More importantly, the Golden Rule might yet turn out to be self-enforcing. It's almost impossible to exaggerate how embarrassing it would be for Mr Brown to breach his own rules, especially when he's made such a point of lecturing the rest of Europe about the superiority of the British model. He faces an enormous amount of public scrutiny, and with respected forecasters such as the Institute for Fiscal Studies on his case, the Treasury's wiggle-room is quite limited. Perhaps the official forecast could get away with being a few billion pounds out on the government deficit - forgiveable when you have a target for the difference between expenditure and revenues of around £400bn each - but not very many billions.

The other limitation will stem from the Bank of England's reaction to the prospect of higher government borrowing. The Monetary Policy Committee would be more likely to raise interest rates if the Chancellor decided to borrow much more to stimulate the economy. Their decision is out of Mr Brown's hands, and he wouldn't want to provoke them into doing anything that might risk a housing market crash or too much gloom on the high street next spring.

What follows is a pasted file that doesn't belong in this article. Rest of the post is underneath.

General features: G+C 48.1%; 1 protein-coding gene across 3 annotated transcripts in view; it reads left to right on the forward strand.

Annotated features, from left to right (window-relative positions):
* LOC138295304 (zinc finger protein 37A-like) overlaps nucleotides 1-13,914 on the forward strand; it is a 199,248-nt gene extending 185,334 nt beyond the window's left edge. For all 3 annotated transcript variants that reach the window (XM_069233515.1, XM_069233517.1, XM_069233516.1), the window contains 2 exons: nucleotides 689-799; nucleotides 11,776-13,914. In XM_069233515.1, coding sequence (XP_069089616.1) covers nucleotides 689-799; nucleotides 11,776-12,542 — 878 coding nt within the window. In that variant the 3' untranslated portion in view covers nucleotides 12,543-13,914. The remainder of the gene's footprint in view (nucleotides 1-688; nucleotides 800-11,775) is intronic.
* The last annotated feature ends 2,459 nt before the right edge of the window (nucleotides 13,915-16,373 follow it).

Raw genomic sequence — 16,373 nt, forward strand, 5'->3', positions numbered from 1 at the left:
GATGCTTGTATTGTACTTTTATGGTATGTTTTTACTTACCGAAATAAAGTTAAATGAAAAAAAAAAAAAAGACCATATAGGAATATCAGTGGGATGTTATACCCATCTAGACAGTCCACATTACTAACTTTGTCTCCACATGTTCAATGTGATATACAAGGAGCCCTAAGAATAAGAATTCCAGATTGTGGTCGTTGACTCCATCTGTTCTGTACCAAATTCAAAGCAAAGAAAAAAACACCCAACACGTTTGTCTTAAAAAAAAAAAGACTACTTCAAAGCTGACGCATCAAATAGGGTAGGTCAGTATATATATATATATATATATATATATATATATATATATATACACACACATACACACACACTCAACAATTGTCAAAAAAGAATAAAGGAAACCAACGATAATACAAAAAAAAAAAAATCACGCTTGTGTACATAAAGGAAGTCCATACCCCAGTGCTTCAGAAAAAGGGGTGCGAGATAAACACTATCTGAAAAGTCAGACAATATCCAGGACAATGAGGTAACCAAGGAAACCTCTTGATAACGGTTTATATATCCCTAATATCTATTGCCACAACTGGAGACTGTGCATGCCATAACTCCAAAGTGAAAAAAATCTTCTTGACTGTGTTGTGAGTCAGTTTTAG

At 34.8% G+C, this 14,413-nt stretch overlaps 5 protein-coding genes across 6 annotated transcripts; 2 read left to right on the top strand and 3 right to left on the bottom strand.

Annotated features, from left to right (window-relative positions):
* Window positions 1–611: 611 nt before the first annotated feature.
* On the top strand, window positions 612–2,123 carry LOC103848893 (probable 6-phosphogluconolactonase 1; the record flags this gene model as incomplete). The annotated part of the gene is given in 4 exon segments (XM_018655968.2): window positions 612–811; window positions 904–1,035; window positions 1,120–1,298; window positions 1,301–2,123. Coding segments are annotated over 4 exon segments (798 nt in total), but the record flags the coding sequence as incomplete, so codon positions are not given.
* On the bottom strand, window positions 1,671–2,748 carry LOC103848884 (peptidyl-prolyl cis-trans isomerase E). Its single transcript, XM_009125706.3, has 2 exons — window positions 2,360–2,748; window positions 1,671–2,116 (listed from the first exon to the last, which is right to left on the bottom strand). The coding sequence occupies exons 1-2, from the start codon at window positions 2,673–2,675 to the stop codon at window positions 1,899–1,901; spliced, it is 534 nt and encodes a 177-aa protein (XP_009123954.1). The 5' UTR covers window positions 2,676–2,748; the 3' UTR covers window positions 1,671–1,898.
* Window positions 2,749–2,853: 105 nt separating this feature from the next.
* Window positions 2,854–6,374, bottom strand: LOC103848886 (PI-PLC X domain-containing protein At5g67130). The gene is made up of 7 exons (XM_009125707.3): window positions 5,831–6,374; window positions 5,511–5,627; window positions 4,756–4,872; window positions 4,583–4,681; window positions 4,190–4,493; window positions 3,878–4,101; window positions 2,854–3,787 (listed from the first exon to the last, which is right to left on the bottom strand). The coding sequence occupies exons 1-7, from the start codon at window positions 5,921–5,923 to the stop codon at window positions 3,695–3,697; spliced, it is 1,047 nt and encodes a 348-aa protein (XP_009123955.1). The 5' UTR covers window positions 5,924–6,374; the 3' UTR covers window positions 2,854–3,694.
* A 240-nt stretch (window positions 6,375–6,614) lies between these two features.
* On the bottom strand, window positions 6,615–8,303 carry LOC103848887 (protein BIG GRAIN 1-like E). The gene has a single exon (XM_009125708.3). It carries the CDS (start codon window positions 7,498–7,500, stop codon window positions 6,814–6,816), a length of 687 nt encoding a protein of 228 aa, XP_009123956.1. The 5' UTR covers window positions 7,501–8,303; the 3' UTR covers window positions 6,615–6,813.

If it's right to see the Golden Rule being bent, perhaps, but not broken, we might still get a Pre-Budget Report with a gamy pre-election flavour. But there are some clear implications for post-election budgets. One is that tax revenues will need to rise in 2005/06, although perhaps not by so much that it will involve headline increases. The other is that the increase in expenditure on public services of recent years will come to a halt. The rises in spending on health and education announced so far might require cuts in other departmental budgets. Improvements in service delivery beyond the next election will certainly depend on efficiency in the public sector, and not on spending more money.

Will the limits be spelt out clearly in tomorrow's report? Don't hold your breath. The Treasury can't change the reality but is masterly at airbrushing harsh figures. The portrait of Gordon Brown in the Pre-Budget Report will paint him as prudent as ever.

diane@enlightenmenteconomics.com

The writer is an economic consultant and author

Comments